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IN THE NEWS 

 

Neuroscientists Gather at Neuroscience 2008

December 2008 --Miami Project researchers were among more than 31,000 scientists from all around the world to attend the 38th annual meeting of the Society of Neuroscience. This gathering of neuroscience professionals provides a forum for learning, information exchange and professional development. More than 26 faculty, postdoctoral associates and graduate students from The Miami Project presented their research findings at Neuroscience 2008 that took place November 15–19, 2008 in Washington, DC.

 

The Miami Project’s scientific abstracts – five formal slide presentations and 21 poster presentations – reflect the wide range of research specialties that comprise The Miami Project and are needed to answer the challenges of spinal cord injury. It’s at meetings such as Neuroscience 2008 that our investigators talk about and debate their research findings, and get ideas that might lead to scientific breakthroughs.

 

Many of The Miami Project’s presentations were given by graduate students and postdoctoral fellows who work under the mentorship of Miami Project principal investigators. This very important part of their training gives young investigators the experience of discussing and defending the results of their scientific projects.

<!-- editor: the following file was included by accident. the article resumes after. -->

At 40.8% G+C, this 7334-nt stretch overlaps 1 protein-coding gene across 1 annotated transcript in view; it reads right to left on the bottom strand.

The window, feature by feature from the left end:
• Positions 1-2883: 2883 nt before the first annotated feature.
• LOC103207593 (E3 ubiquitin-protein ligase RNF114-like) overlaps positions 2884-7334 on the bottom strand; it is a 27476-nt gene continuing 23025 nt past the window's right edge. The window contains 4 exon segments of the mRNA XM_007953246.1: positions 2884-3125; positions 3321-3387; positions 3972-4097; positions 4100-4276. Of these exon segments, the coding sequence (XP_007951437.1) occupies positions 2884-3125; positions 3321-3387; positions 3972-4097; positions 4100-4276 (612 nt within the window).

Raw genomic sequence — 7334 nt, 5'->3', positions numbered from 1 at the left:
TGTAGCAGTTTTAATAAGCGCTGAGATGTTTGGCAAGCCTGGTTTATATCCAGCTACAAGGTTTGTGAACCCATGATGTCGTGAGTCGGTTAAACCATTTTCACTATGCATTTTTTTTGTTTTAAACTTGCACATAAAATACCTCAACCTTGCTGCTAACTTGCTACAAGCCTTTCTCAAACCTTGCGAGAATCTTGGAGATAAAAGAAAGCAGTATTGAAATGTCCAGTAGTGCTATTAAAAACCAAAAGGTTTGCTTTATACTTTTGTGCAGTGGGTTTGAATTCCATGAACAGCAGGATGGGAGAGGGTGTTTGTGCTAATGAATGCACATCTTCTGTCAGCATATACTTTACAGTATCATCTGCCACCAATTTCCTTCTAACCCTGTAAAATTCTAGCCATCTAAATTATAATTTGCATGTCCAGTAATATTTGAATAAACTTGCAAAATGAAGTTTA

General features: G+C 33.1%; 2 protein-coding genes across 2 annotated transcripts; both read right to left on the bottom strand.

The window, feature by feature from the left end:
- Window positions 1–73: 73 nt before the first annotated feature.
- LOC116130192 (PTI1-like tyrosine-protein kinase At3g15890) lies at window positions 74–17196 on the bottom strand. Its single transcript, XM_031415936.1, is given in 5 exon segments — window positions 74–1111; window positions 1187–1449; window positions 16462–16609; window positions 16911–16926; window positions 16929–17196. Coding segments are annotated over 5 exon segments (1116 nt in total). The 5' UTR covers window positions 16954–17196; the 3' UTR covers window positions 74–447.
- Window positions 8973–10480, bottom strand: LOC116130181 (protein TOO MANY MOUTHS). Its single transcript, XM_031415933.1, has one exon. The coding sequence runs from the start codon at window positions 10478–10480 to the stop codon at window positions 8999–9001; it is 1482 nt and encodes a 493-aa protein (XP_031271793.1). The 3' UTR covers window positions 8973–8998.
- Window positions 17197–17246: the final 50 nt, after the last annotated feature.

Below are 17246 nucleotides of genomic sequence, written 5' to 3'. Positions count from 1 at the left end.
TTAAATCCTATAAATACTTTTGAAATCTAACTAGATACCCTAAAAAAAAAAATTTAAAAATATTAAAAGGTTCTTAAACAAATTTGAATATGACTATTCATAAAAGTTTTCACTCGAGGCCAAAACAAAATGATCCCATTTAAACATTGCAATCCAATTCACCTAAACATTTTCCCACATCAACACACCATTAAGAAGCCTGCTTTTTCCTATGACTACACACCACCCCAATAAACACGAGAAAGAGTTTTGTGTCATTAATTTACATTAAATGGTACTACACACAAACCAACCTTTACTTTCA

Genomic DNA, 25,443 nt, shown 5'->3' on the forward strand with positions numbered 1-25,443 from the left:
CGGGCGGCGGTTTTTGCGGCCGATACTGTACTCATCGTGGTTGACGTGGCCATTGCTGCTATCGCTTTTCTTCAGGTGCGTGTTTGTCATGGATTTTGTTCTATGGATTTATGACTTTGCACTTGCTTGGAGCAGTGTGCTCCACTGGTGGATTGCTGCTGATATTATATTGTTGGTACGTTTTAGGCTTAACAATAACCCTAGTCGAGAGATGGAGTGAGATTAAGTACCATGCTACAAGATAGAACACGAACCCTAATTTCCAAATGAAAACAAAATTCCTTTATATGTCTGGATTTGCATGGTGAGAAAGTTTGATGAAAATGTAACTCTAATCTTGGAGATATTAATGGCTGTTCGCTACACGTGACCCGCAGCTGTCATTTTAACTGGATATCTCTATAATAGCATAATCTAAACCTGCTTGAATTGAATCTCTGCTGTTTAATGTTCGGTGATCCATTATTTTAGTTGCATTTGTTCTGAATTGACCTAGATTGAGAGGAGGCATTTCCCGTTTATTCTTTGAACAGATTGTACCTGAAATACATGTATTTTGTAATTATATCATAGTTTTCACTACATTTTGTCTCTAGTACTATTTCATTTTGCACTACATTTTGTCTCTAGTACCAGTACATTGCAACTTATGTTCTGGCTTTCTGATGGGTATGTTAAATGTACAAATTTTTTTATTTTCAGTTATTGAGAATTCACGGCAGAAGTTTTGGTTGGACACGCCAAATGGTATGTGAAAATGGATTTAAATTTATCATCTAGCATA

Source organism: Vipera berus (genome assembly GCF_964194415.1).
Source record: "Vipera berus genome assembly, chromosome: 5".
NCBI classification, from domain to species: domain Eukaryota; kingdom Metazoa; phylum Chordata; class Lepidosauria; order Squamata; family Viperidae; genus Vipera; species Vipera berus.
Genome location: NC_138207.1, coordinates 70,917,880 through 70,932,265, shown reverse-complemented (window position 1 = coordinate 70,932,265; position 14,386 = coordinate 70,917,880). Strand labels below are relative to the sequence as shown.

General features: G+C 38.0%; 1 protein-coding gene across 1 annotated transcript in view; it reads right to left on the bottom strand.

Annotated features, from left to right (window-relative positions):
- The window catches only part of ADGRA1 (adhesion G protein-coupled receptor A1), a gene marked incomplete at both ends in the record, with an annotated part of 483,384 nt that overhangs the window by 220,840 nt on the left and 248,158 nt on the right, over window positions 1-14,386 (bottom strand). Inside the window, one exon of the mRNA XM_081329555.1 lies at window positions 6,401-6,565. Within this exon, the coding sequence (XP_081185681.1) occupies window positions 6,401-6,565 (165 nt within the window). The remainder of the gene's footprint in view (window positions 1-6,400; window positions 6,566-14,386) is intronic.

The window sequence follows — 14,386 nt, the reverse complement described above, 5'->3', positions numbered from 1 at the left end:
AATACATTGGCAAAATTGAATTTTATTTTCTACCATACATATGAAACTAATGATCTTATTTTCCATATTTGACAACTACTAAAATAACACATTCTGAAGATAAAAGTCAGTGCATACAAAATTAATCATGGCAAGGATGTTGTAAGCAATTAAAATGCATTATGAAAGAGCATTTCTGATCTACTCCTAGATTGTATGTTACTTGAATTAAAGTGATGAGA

Among the scores of excellent presentations was one by Juan Pablo de Rivero Vaccari, Ph.D., a postdoctoral fellow in the laboratory of Drs. Dalton Dietrich and Robert Keane. These investigators were the first to discover that neurons in the brain and spinal cord express a specific protein complex known as an inflammasome. In a recent study, they showed that the neuronal inflammasome activates caspase 1 and other processes that lead to detrimental inflammation after central nervous system (CNS) injury. When the investigators gave spinal injured rats a treatment to neutralize inflammasome activation, the detrimental inflammatory cytokines and the size of the spinal cord lesion were reduced and the rats had improved motor function. These findings suggest that inhibiting inflammasome activity may offer a promising therapy to reduce inflammation after CNS injury and improve recovery.

 

In another presentation, Lanitia Ness, a doctoral candidate in the laboratory of Dr. Edelle Field-Fote, described the results of a clinical study entitled, “ Effects of whole-body vibration on spinal reflex activity and walking function in individuals with chronic, motor incomplete spinal cord injury.” In this study, she administered 12 sessions of whole-body vibration over a 4-week period to a group of people with incomplete spinal cord injury. Vibration has been shown to modulate spinal reflex activity. Increased reflex activity in people with spinal cord injury may contribute to spasticity. Following the treatment, the researchers saw decreases in the volunteer’s lower extremity spasticity and improvements in their walking speed, which suggests that whole-body vibration may be a useful intervention to complement walking training in people with incomplete injury.  Ms. Ness has since completed requirements for her doctoral degree and was awarded a Ph.D. for this work. Dr. Ness will soon leave The Miami Project to continue her research as a postdoctoral associate at the Rehabilitation Institute of Chicago.

 

 

 

 

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